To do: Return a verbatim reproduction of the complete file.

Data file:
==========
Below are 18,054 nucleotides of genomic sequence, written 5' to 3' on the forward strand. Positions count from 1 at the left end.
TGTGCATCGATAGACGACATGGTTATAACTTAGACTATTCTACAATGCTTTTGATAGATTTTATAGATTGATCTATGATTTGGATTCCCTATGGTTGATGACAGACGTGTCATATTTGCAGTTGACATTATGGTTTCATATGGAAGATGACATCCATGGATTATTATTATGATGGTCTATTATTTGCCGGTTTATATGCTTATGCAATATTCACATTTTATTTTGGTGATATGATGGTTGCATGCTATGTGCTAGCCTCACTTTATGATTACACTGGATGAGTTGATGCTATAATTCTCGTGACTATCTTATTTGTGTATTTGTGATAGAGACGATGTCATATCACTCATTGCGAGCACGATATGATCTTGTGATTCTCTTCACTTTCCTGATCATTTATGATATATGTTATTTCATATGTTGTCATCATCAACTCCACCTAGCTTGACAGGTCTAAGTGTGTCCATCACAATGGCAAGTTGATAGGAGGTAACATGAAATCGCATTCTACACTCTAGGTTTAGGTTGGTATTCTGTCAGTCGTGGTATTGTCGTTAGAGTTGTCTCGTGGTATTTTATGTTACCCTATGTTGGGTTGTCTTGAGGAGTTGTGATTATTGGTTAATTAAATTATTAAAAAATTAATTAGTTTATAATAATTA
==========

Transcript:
Below are 18,054 nucleotides of genomic sequence, written 5' to 3' on the forward strand. Positions count from 1 at the left end.
TGTGCATCGATAGACGACATGGTTATAACTTAGACTATTCTACAATGCTTTTGATAGATTTTATAGATTGATCTATGATTTGGATTCCCTATGGTTGATGACAGACGTGTCATATTTGCAGTTGACATTATGGTTTCATATGGAAGATGACATCCATGGATTATTATTATGATGGTCTATTATTTGCCGGTTTATATGCTTATGCAATATTCACATTTTATTTTGGTGATATGATGGTTGCATGCTATGTGCTAGCCTCACTTTATGATTACACTGGATGAGTTGATGCTATAATTCTCGTGACTATCTTATTTGTGTATTTGTGATAGAGACGATGTCATATCACTCATTGCGAGCACGATATGATCTTGTGATTCTCTTCACTTTCCTGATCATTTATGATATATGTTATTTCATATGTTGTCATCATCAACTCCACCTAGCTTGACAGGTCTAAGTGTGTCCATCACAATGGCAAGTTGATAGGAGGTAACATGAAATCGCATTCTACACTCTAGGTTTAGGTTGGTATTCTGTCAGTCGTGGTATTGTCGTTAGAGTTGTCTCGTGGTATTTTATGTTACCCTATGTTGGGTTGTCTTGAGGAGTTGTGATTATTGGTTAATTAAATTATTAAAAAATTAATTAGTTTATAATAATTA